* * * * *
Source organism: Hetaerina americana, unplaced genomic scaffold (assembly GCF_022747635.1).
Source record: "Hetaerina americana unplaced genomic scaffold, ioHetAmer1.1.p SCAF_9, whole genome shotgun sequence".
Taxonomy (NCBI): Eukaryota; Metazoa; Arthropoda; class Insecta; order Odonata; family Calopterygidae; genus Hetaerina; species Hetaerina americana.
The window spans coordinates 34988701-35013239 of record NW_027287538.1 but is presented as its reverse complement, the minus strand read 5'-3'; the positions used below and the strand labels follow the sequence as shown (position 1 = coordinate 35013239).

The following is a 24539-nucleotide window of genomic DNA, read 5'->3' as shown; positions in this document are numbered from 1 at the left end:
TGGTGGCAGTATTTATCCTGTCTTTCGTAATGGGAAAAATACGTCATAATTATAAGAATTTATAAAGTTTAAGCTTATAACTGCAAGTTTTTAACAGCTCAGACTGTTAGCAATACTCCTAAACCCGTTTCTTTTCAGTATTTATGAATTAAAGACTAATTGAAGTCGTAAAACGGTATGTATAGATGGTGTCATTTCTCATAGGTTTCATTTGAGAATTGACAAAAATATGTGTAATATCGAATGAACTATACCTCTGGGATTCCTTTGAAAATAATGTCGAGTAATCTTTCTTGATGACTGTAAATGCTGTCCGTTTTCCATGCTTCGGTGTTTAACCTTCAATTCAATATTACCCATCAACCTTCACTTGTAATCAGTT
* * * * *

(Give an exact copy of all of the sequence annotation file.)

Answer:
Source organism: Hetaerina americana, unplaced genomic scaffold (assembly GCF_022747635.1).
Source record: "Hetaerina americana unplaced genomic scaffold, ioHetAmer1.1.p SCAF_9, whole genome shotgun sequence".
Taxonomy (NCBI): Eukaryota; Metazoa; Arthropoda; class Insecta; order Odonata; family Calopterygidae; genus Hetaerina; species Hetaerina americana.
The window spans coordinates 34988701-35013239 of record NW_027287538.1 but is presented as its reverse complement, the minus strand read 5'-3'; the positions used below and the strand labels follow the sequence as shown (position 1 = coordinate 35013239).

The following is a 24539-nucleotide window of genomic DNA, read 5'->3' as shown; positions in this document are numbered from 1 at the left end:
TGGTGGCAGTATTTATCCTGTCTTTCGTAATGGGAAAAATACGTCATAATTATAAGAATTTATAAAGTTTAAGCTTATAACTGCAAGTTTTTAACAGCTCAGACTGTTAGCAATACTCCTAAACCCGTTTCTTTTCAGTATTTATGAATTAAAGACTAATTGAAGTCGTAAAACGGTATGTATAGATGGTGTCATTTCTCATAGGTTTCATTTGAGAATTGACAAAAATATGTGTAATATCGAATGAACTATACCTCTGGGATTCCTTTGAAAATAATGTCGAGTAATCTTTCTTGATGACTGTAAATGCTGTCCGTTTTCCATGCTTCGGTGTTTAACCTTCAATTCAATATTACCCATCAACCTTCACTTGTAATCAGTT